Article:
This Father…THE Father…is not in the business of setting traps.  He does not wish for you to fall off the edge.  The next time you are facing a difficult moment in life, picture God wrapping around you.  You are His blessed creation.  He knows your limits because He is the one who created them.

Maybe during difficult times, we should all practice saying,

“I know God wouldn’t give me more than I can handle, I just need to trust Him more.”

Sounds a bit different, doesn’t it?

Do you not know? Have you not heard? The LORD is the everlasting God, the Creator of the ends of the earth. He will not grow tired or weary, and his understanding no one can fathom.  He gives strength to the weary and increases the power of the weak.  Even youths grow tired and weary, and young men stumble and fall;  but those who hope in the LORD will renew their strength. They will soar on wings like eagles; they will run and not grow weary, they will walk and not be faint. -Isaiah 40:28-31

Ride through the Storm

Last weekend I went for a ride with the local cycling club.  It was a cool June morning, and although the clouds were a little ominous, they appeared to be far off from where we were.  They were majestic and huge; a fantastic site to look at when riding.  The group I ride with was about 20 miles or so into our ride when the clouds turned ugly, dark, and started to dispense some raindrops on us.

At first, the rain felt refreshing.  I’ve gotten over my fear of riding in the rain, so the fresh cool drops were a welcome guest.  Soon the few sprinkles turned into big drops which in-turn turned into buckets of cold rain.  Thunder started roaring, and ahead of us great big bolts of lightning started to strike the Earth.

Everyone seemed to increase their speed, and pretty soon, I was being passed by a few other cyclists.  I couldn’t help but notice the smiles on the faces of those pedaling by me.  It seems storms tend to give way to an adrenaline rush, a slight fear, and the notion that we are all a little crazy for being out there on the road during thunderstorms.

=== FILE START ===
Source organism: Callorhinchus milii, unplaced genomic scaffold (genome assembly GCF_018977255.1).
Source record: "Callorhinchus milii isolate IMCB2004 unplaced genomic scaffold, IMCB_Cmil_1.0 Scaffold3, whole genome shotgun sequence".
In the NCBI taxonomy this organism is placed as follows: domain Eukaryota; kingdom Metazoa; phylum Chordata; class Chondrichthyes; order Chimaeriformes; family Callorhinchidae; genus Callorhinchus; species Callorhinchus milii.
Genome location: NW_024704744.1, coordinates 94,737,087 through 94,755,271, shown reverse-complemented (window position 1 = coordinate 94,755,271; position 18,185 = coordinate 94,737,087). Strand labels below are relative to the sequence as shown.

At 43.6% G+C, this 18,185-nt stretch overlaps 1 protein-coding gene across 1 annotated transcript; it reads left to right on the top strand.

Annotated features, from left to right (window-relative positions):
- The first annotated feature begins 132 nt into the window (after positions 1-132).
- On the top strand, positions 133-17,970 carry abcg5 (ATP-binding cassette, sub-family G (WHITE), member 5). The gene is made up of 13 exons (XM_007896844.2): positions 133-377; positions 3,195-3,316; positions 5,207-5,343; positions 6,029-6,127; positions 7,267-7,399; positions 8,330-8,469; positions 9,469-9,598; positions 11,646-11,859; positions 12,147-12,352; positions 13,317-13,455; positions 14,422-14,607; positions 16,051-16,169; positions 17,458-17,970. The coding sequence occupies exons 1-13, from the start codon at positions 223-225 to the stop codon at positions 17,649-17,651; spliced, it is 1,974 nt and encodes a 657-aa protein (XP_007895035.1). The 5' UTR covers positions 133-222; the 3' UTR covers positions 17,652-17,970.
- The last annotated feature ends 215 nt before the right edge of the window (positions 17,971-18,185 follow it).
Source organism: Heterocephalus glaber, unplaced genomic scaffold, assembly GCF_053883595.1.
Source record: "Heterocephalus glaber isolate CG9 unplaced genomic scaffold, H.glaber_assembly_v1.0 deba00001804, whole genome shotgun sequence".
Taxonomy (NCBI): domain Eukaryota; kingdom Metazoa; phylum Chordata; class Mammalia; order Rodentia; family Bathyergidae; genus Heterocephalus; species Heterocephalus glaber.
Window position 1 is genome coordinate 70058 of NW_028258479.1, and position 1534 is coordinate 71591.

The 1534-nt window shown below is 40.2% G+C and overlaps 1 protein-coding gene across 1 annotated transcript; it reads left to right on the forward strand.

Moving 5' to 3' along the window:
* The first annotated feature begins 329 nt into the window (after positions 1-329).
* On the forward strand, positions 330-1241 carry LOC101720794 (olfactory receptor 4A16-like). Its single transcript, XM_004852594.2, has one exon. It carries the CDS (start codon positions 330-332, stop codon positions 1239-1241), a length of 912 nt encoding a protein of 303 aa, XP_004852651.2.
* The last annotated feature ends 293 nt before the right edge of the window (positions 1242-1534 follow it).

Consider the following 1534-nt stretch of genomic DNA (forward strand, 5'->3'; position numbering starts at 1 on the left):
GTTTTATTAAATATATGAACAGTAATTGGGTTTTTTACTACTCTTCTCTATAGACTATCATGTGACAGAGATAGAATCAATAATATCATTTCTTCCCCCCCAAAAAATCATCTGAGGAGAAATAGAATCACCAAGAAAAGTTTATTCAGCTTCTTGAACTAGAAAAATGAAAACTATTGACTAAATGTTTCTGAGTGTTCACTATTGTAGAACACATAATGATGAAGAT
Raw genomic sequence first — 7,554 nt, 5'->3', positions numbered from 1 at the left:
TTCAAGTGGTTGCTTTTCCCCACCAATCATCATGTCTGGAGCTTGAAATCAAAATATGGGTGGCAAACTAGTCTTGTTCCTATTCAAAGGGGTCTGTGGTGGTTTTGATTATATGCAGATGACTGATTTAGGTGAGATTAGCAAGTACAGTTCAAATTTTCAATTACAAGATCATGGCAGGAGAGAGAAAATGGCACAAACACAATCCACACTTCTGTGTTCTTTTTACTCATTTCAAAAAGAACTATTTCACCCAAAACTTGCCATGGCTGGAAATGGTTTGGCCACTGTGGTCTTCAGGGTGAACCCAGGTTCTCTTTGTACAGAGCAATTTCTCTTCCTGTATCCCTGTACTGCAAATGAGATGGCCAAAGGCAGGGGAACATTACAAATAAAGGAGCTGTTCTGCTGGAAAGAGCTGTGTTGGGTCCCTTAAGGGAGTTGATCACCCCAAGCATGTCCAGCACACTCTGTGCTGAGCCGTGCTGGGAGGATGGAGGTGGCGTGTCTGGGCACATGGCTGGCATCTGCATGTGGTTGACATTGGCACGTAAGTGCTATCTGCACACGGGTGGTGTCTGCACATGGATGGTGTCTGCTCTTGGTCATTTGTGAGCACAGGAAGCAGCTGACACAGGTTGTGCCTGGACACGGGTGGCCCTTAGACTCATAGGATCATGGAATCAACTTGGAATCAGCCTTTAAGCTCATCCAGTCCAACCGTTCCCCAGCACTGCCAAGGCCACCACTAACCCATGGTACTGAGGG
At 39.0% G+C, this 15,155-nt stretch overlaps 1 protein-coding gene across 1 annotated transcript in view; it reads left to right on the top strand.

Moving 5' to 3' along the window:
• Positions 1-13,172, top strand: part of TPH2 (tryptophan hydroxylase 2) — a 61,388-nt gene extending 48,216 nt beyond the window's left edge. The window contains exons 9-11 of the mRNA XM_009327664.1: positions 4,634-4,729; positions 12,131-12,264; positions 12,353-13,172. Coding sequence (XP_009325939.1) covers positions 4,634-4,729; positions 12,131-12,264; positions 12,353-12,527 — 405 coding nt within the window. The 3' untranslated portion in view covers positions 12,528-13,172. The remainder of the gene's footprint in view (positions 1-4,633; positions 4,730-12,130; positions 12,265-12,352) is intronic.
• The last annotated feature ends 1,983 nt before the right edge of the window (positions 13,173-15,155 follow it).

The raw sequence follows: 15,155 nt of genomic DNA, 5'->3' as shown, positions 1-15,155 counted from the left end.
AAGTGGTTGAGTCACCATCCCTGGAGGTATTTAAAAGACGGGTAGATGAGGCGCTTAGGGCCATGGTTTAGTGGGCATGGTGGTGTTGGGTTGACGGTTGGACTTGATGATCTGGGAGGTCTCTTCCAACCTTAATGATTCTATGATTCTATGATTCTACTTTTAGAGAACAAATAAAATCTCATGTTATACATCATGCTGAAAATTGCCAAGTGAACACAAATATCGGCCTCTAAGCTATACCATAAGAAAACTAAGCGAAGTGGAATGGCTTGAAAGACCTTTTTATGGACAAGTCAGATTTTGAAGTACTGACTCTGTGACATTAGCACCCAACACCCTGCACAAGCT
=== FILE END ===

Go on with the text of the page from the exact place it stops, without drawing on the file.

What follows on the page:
The more we rode, the closer the storm seemed to come.  It was all around us.  We had to ride into it in order to navigate our way out of it.  I know that might not make much sense, but we knew if we turned back, the storm would eventually find us again.

As we drew closer to the flashing lightning, the rush I had been feeling turned to fear.  I began to pray, “Lord, we need a hedge of protection around us.”  I repeated this prayer for the next six or seven miles.  In that moment of darkening skies, rolling thunder, blasting lightning strikes, and pounding cold rain, I realized that without my prayers and the God I believe in, I was nothing.  I was nothing but a speck in the middle of a mighty storm.  I was vulnerable.  I was small.  I was clipped onto a bike and all I could do was pedal on until I found shelter or a way out of the storm.

I was at the storm’s mercy, and trust me, it was not a merciful storm.

After figuring out where we believed the storm was heading, we were able to cut out about ten miles of road and head back to where we started.  Once out of the storm, I began to relax.  The smile came back on my face, and I realized that we were going to be okay.  Riding through the storm was frightening, but a little exhilarating.  Once back in the cycling group, we began to swap storm stories, and all seemed very thankful to be off the bike.

I needed to ride through that storm.  I needed to feel vulnerable, fearful, and in need of mercy.  I needed to call out to Him for protection.  I needed the reminder that I am very small in context to this mighty world we live in.